Darling Katie,

I saw the death of Mrs. Sanborn in the paper this morning and I have thought of you all day with your sad heart -my poor Katie, and have longed so much to be with you. I have wanted to see you more than ever today. It seemed as if I could not be denied. My darling I have such a lonely feeling come over me every little while now that I am separated from you. It makes me irresolute – sometimes and I feel almost as if I would give up my prospects for success here, and be content in a more humble situation in life if we could only be together.


I know darling that such feelings are wrong, and that we could never have been as happy as I hope we shall be sometimes now. I hope you have been to Concord to see poor Sue and Mary; it would be such a comfort to them but what could you say to them?


It seems too bad that it must be her, that she must die now after all these long months of anxiety. I felt some disappointed not to get a letter today, but I hardly expected it. I hope I shall tomorrow.


Oh Katie, I am so disappointed that I could not have had the whole evening to write to you, but I had a caller just as I began and he has but just gone and I have only a few minutes before the mail closes. I fear you would not be satisfied with these few words if I should send them, but perhaps they will be better than nothing.


I am very much better today. I am nearly well again. I will send a paper with this that has got my card in it. I want you to write me a long loving letter Sunday. I cannot feel reconciled that I could not send you a good letter today. I am going out to mail this and then come back and write to you. I should not feel so bad about it if tomorrow was not Saturday and you would have to wait so long for word. Good night dear darling Katie and many many kisses from your own Chas.”



“Salem, June 20, 1871 Tuesday evening


Dear darling Katie,


…Dr. Pierson has just called to ask me to go to Danversport with him tomorrow to assist in a surgical operation. It is for ‘hair lip’. I am glad to go to see the operation and I shall enjoy the side so much too. I helped Dr. Shreve set a broken arm this morning. I have been very busy all day. Kelly went around with me this afternoon to see a few patients. Yesterday I had a very good day’s work. I charged ten dollars and collected four of it. Today I have not had quite as much private business it has amounted to fived dollars. Yes, my business has been increasing ever since I was in Bradford the last time. Of course I cannot expect it to continue to be as good all of the time as it has been this month for I have had so many cases I should be happy enough if I could do as much all of the time, but we have every thing to encourage us darling and I know we shall have a nice home together sometime.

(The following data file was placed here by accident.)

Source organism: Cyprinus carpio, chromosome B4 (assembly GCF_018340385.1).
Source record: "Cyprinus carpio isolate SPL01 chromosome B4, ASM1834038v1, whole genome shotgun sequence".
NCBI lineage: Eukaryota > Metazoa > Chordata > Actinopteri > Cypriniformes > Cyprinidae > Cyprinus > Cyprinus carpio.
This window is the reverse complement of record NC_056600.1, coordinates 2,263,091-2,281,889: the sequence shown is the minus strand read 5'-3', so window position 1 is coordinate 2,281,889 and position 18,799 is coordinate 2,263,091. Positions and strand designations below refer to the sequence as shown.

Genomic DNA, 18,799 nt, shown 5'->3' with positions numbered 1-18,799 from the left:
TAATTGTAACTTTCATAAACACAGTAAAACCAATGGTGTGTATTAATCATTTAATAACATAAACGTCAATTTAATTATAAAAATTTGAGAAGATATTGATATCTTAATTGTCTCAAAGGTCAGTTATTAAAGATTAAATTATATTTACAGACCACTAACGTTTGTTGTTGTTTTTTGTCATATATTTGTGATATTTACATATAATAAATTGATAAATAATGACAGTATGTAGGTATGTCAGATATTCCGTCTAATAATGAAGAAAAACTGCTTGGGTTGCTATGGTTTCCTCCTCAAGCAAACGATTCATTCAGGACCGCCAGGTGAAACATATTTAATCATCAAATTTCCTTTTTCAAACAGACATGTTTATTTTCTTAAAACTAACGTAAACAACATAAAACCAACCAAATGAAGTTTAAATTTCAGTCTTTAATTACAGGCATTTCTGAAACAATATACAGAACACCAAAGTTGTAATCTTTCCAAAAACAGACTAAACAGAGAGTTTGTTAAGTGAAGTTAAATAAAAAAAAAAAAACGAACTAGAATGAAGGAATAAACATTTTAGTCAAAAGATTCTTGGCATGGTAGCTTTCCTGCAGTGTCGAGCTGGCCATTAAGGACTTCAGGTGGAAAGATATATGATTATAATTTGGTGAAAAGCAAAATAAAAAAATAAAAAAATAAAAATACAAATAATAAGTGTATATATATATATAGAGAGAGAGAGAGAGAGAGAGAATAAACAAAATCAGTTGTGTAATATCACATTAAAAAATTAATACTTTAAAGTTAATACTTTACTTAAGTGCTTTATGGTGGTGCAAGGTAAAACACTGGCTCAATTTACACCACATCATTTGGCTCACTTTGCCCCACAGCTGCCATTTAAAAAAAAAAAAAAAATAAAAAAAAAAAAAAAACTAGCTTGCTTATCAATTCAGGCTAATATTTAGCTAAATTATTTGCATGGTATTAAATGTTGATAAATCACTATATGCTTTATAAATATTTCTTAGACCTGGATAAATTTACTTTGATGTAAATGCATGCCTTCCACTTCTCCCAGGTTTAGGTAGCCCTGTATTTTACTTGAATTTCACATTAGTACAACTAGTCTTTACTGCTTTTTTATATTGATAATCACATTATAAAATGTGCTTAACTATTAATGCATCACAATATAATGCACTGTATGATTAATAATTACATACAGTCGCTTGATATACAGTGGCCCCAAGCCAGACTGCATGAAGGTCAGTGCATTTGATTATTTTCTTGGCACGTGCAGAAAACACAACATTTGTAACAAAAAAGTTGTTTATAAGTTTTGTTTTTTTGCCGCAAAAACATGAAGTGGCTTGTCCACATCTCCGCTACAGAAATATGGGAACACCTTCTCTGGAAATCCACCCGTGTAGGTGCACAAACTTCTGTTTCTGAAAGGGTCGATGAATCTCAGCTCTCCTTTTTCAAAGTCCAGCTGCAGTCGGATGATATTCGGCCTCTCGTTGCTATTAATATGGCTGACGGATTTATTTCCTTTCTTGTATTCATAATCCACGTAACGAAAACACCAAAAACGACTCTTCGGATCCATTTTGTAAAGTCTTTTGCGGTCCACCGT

Oh, dear Kate I long for it. You do not know how hard it is for me to live here alone away from you but I would not ask you to come darling until I can do everything to make you happy. I must leave the rest until next time. I will answer all of your letter then…


...Your loving Chas”


“Friday evening


My precious Darling,


…We have just been interrupted by calls. Mrs. Stanly and a Miss Sweatt. I did not like to be hindered. I tried to write this morning. I hurried to make my calls, helped Dr. Shreve in on operation then I went with Nell & Frank down to the Williams. We returned about three o’clock. I had not lost any calls but a man was waiting in the office to have me amputate his finger. Jesson came up to help me. He was a strong man and struggled, so I got dreadfully tired holding him while he was taking ether. Since the operation I have made three calls so I have had a good day’s work...


…many loving kisses yours Chas”